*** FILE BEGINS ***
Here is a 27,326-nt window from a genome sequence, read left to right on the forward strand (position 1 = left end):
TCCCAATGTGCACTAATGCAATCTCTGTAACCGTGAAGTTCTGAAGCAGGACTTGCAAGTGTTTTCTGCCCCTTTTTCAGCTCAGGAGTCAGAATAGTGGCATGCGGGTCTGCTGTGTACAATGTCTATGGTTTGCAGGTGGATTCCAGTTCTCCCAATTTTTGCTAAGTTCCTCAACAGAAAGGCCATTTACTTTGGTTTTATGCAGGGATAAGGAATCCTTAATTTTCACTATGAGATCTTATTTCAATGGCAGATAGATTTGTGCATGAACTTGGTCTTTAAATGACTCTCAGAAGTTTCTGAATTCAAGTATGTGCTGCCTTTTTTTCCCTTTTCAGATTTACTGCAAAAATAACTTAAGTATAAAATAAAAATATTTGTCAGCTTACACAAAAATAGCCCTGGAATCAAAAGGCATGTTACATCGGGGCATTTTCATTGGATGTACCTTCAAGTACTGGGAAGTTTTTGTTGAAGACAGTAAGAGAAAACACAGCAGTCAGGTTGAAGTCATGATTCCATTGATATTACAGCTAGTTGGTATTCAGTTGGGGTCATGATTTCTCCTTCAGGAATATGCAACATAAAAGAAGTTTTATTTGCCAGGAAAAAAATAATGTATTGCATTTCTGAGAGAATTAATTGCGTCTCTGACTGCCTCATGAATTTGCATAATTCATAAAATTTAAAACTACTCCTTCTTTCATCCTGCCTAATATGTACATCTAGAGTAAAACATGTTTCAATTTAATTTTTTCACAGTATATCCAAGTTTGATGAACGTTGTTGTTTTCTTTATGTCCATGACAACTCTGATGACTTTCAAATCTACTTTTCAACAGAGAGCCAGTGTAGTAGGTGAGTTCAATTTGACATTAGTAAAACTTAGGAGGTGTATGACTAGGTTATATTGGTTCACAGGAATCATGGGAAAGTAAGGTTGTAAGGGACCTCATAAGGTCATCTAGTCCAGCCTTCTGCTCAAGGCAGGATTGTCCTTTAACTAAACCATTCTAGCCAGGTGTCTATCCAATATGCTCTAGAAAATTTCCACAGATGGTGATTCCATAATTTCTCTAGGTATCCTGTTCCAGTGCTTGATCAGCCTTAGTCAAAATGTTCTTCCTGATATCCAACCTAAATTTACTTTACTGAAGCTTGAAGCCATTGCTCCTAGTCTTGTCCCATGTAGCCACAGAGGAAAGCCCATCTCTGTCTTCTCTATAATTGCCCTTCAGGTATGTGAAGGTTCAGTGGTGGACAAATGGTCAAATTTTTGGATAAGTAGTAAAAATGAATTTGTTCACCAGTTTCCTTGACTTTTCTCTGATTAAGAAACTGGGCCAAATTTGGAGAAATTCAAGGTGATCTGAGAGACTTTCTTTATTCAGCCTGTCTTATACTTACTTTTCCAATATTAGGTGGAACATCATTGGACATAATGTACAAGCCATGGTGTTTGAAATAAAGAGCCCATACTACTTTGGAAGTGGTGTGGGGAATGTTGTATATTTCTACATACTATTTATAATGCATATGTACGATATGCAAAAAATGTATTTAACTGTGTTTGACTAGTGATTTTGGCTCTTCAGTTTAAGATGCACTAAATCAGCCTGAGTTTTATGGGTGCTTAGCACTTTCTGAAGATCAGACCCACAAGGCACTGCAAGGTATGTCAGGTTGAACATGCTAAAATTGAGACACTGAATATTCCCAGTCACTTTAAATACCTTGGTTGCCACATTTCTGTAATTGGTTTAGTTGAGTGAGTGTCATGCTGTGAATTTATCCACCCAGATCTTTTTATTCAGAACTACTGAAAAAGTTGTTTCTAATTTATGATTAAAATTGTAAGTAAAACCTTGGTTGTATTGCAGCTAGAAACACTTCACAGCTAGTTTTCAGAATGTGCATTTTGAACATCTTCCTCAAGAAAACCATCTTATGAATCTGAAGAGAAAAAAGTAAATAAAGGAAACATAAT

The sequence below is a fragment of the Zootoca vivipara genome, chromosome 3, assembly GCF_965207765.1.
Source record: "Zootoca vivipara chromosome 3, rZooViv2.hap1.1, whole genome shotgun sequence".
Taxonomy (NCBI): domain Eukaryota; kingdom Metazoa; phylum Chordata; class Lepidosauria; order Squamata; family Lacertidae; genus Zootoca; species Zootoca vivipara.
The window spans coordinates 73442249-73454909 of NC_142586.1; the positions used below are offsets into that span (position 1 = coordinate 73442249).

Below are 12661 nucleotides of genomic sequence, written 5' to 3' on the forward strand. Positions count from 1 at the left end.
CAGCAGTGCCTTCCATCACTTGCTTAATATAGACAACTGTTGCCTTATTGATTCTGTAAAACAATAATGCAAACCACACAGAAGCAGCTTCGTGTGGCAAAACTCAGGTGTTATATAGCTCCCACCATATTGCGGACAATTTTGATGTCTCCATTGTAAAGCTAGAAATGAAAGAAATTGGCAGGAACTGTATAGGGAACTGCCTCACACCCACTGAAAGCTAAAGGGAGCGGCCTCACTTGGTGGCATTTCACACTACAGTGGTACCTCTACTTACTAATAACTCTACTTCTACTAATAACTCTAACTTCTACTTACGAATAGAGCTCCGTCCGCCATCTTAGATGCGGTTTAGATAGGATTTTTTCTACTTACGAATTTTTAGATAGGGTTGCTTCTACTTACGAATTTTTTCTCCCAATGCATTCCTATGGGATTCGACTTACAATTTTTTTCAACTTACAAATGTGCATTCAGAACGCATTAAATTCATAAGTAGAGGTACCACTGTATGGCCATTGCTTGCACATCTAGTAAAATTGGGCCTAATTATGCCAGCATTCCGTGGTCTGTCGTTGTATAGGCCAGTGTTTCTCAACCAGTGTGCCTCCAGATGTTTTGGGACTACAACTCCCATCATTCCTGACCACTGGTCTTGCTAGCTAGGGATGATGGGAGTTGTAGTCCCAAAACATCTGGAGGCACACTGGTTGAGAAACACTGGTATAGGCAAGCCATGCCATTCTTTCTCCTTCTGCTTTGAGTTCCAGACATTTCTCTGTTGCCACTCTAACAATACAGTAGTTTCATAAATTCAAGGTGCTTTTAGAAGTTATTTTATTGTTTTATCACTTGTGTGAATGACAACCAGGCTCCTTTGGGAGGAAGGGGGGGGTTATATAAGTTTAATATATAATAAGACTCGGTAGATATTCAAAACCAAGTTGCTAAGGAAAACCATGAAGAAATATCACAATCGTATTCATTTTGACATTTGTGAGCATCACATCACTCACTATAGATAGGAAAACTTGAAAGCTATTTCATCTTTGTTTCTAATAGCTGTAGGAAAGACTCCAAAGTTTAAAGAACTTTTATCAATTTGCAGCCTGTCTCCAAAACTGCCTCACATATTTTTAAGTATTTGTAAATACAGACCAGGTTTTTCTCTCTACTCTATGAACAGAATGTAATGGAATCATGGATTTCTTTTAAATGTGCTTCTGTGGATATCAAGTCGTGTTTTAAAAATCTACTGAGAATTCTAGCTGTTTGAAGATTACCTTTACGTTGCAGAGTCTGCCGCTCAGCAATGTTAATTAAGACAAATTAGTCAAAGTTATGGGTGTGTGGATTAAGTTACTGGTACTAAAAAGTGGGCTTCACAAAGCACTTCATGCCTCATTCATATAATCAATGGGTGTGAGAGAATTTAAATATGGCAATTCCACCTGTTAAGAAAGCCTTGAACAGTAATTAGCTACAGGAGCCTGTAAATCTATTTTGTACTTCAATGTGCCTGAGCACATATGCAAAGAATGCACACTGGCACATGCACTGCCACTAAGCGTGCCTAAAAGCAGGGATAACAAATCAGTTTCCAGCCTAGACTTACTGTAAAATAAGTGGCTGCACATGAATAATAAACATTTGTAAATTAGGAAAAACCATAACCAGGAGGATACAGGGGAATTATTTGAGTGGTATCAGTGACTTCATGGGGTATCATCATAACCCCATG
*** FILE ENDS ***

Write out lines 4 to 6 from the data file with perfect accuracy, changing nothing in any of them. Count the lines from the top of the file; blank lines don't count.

Source record: "Zootoca vivipara chromosome 3, rZooViv2.hap1.1, whole genome shotgun sequence".
Taxonomy (NCBI): domain Eukaryota; kingdom Metazoa; phylum Chordata; class Lepidosauria; order Squamata; family Lacertidae; genus Zootoca; species Zootoca vivipara.
The window spans coordinates 73442249-73454909 of NC_142586.1; the positions used below are offsets into that span (position 1 = coordinate 73442249).